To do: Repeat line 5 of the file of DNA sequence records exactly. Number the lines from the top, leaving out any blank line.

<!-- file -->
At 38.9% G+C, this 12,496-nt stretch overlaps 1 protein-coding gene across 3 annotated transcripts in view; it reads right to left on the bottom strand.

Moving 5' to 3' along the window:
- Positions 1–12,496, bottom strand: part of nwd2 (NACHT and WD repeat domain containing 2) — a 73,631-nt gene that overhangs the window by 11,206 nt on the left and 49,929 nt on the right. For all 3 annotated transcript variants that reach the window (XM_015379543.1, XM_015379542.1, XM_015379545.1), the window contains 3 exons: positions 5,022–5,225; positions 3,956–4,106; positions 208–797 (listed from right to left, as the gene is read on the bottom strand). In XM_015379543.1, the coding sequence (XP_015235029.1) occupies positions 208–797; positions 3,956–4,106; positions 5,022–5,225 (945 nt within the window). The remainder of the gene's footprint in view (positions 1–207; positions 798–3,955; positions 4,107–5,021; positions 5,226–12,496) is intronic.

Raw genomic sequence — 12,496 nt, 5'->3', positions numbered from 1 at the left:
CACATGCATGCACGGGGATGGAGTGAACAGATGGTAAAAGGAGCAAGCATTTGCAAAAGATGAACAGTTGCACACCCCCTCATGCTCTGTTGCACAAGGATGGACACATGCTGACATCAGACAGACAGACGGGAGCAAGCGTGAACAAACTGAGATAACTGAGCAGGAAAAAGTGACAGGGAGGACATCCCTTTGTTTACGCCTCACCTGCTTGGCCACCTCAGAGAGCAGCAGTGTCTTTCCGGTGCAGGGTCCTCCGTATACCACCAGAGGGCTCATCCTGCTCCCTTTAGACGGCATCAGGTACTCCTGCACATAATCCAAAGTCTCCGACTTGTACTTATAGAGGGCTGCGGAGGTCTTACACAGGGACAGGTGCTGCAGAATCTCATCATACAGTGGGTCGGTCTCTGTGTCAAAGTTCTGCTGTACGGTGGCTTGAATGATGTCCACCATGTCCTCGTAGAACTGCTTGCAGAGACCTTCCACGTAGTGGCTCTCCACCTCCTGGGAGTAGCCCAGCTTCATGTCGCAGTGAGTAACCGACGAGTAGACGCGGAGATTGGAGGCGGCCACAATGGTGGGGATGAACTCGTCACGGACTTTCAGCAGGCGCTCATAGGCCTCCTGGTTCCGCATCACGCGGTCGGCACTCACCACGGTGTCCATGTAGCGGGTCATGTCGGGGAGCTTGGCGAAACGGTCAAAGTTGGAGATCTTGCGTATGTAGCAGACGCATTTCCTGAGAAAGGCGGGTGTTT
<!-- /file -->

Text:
CACATGCATGCACGGGGATGGAGTGAACAGATGGTAAAAGGAGCAAGCATTTGCAAAAGATGAACAGTTGCACACCCCCTCATGCTCTGTTGCACAAGGATGGACACATGCTGACATCAGACAGACAGACGGGAGCAAGCGTGAACAAACTGAGATAACTGAGCAGGAAAAAGTGACAGGGAGGACATCCCTTTGTTTACGCCTCACCTGCTTGGCCACCTCAGAGAGCAGCAGTGTCTTTCCGGTGCAGGGTCCTCCGTATACCACCAGAGGGCTCATCCTGCTCCCTTTAGACGGCATCAGGTACTCCTGCACATAATCCAAAGTCTCCGACTTGTACTTATAGAGGGCTGCGGAGGTCTTACACAGGGACAGGTGCTGCAGAATCTCATCATACAGTGGGTCGGTCTCTGTGTCAAAGTTCTGCTGTACGGTGGCTTGAATGATGTCCACCATGTCCTCGTAGAACTGCTTGCAGAGACCTTCCACGTAGTGGCTCTCCACCTCCTGGGAGTAGCCCAGCTTCATGTCGCAGTGAGTAACCGACGAGTAGACGCGGAGATTGGAGGCGGCCACAATGGTGGGGATGAACTCGTCACGGACTTTCAGCAGGCGCTCATAGGCCTCCTGGTTCCGCATCACGCGGTCGGCACTCACCACGGTGTCCATGTAGCGGGTCATGTCGGGGAGCTTGGCGAAACGGTCAAAGTTGGAGATCTTGCGTATGTAGCAGACGCATTTCCTGAGAAAGGCGGGTGTTT